Jun 06, 2013
Webinar: Muscle Excitation-driven Musculoskeletal Modeling and Future Applications to Neurorehabilitation Technologies
Massimo Sartori and Claudio Pizzolato introduce a novel neuromusculoskeletal model of the human lower extremity that can be driven by different estimates of muscle excitation.
Did you miss this event?A recording of the webinar is available for viewing here. The toolkit described in the webinar, CEINMS, will be available at https://simtk.org/home/ceinms. We encourage you to sign up for the ceinms-news mailing list (located under the "Advanced" tab) or monitor the discussion forum to receive an announcement when the toolkit becomes available.
DetailsTitle: Muscle Excitation-driven Musculoskeletal Modeling and Future Applications to Neurorehabilitation Technologies Speakers: Massimo Sartori, Department of Neurorehabilitation Engineering, University Medical Center Gottingen Claudio Pizzolato, Musculoskeletal Research Centre, Griffith University Time: Thursday, June 6, 2013 at 2:00 p.m. Pacific Daylight Time
Understanding the mechanisms underlying human movement is a fundamental question in biomechanics and neurophysiology. The main limitation is the current inability to link the mechanisms taking place at the neurophysiologic level with those taking place at the musculoskeletal level in the intact human.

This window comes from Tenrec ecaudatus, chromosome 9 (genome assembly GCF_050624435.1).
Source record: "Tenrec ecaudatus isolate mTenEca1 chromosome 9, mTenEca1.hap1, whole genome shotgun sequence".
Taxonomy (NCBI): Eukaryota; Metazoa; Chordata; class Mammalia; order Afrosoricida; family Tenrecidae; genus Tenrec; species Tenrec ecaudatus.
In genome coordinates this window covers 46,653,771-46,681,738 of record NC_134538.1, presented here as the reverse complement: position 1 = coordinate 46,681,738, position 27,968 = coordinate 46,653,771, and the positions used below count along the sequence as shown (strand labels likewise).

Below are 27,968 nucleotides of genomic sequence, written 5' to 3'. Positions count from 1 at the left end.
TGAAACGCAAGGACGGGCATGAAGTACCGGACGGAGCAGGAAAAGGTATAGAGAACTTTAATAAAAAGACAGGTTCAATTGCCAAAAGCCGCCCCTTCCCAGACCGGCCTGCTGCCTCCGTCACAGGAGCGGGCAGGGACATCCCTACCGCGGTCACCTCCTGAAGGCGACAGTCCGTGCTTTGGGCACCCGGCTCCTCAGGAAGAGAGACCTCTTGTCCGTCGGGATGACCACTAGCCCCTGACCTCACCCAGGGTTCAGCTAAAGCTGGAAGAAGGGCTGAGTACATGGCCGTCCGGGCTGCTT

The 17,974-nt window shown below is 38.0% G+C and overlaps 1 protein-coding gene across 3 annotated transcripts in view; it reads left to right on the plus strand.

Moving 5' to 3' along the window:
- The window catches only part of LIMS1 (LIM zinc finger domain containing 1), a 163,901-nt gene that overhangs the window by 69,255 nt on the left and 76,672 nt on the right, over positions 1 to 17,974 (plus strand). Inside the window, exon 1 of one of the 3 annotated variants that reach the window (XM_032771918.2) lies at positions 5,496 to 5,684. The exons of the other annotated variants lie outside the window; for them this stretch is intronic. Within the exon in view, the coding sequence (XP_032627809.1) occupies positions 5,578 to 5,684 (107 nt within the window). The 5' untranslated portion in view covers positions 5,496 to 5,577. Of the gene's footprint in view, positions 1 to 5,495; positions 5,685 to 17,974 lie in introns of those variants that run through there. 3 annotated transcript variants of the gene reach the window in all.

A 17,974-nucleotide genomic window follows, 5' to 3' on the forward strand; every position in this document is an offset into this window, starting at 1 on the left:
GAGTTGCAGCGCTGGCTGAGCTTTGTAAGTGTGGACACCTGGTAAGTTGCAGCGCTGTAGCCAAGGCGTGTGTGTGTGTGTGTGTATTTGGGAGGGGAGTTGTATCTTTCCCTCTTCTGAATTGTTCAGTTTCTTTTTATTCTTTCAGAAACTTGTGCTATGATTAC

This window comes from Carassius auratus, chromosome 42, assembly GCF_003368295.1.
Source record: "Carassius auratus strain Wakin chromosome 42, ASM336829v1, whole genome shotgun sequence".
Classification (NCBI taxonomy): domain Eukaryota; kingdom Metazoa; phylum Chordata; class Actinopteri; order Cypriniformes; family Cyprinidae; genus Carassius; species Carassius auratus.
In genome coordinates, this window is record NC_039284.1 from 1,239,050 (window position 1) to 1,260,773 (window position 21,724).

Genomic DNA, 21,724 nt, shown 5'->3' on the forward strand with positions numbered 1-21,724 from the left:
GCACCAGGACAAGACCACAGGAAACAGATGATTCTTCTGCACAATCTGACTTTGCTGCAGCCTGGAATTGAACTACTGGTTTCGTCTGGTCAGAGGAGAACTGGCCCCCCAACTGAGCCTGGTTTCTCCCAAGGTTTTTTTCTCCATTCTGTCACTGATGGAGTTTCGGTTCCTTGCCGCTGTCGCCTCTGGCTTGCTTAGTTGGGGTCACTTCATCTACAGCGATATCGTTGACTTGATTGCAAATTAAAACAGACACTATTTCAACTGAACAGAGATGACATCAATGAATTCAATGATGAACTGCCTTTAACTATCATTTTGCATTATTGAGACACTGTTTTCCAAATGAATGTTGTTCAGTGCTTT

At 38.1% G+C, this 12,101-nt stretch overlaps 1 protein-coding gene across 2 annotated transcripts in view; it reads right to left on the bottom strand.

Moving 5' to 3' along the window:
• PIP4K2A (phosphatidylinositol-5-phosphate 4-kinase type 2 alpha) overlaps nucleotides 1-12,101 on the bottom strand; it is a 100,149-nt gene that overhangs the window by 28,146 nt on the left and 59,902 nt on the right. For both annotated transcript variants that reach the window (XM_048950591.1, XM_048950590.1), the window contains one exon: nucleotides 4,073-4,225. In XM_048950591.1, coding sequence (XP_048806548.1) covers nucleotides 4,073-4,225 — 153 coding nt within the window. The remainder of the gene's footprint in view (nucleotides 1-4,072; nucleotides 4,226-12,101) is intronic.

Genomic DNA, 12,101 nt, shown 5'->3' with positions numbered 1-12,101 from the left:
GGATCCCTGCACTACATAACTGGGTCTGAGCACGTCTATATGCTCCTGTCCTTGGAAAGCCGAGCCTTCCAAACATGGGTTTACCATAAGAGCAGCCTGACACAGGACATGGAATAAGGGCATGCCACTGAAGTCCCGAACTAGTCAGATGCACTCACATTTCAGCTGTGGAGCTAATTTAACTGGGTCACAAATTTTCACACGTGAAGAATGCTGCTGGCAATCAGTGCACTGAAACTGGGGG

In this webinar, Sartori will introduce and discuss a novel neuromusculoskeletal model of the human lower extremity as a potential way to fill this gap. The model can be driven by different estimates of muscle excitation. These include:
- experimentally recorded electromyograms (EMGs)
- minimally adjusted EMGs to account for joint moment tracking errors and limitations in surface electromyography
- muscle excitation primitives of low dimensionality
To further promote the utilization, validation, and acceptance of neuromusculoskeletal modeling, a neuromuscular toolbox has been created that integrates these muscle excitation-driven methodologies into a common framework. Sartori will describe the toolbox's general structure while Pizzolato will demonstrate how to use it to integrate EMG-driven simulations of human movement into the OpenSim framework.